Childhood was when we marveled, when no thing was too simple or too small to wonder at: the veins of a leaf or a butterfly’s wings, grasping at the air; the sinewy threads of a buttonhole; the earthy must of a decaying tree stump. As children we fear only what we do not know, while yet reveling in the earnest and insatiable thirst to know more. The world is vast and rich with incalculable and incomprehensible detail, from the pebbles that sit motionless upon a sea of lifeless concrete, to the gulls that soar far out over an immense, dancing sea, to the rows of symbols affixed and ordered in books from which our mothers and fathers read to us.
When last have we taken notice of the indecisive ant that zigzags left and right and circles round in rapid pace at our feet? When last have we stopped to examine the carbon frenzy of air beads growing out of the very depths of a glass set before us? When does our humble appreciation for the sublime art of creation languish? Why does it languish, and with it, the innate humility that once gave vigor to our thirst for knowledge – knowledge for its own sake, and not merely for the sake of utility?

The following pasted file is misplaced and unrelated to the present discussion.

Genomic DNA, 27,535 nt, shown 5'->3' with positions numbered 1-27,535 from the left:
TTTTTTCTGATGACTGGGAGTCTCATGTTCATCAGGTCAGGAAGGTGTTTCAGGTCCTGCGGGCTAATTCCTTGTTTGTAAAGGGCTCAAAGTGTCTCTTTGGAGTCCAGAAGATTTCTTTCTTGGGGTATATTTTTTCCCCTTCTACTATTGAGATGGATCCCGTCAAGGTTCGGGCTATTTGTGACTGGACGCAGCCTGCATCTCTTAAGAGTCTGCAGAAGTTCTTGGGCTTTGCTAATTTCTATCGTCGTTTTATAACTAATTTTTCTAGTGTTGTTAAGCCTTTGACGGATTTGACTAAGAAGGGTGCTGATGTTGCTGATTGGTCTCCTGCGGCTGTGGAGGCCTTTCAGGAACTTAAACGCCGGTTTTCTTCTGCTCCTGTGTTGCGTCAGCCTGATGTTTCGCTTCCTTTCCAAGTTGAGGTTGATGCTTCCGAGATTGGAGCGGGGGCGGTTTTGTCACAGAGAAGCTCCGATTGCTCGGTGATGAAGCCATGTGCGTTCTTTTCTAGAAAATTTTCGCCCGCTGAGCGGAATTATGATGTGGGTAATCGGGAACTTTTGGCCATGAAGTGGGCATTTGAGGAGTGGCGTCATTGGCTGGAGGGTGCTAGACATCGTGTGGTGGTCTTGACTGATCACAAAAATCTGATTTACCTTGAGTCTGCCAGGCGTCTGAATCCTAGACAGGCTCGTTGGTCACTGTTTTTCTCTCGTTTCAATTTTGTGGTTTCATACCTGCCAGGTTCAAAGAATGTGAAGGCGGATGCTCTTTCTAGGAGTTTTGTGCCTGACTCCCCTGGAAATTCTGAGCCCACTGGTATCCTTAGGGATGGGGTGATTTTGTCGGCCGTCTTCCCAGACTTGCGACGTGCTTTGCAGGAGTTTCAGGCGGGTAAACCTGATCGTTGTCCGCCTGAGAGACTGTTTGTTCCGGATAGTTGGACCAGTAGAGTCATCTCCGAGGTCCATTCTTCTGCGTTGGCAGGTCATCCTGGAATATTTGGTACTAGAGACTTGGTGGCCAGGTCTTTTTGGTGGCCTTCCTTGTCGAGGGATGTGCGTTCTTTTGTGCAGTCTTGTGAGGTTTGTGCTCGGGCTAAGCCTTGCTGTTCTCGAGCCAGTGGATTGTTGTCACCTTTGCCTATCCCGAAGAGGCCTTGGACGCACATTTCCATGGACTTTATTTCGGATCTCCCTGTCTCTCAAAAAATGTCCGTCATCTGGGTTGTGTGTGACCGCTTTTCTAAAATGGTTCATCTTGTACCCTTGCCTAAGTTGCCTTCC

How humbling, how novel, how endearing, and how joyful it is, as a parent, to have our children pause our anxious stride, to remind us that we, too, are children in a vast expanse of magnificently consequential design.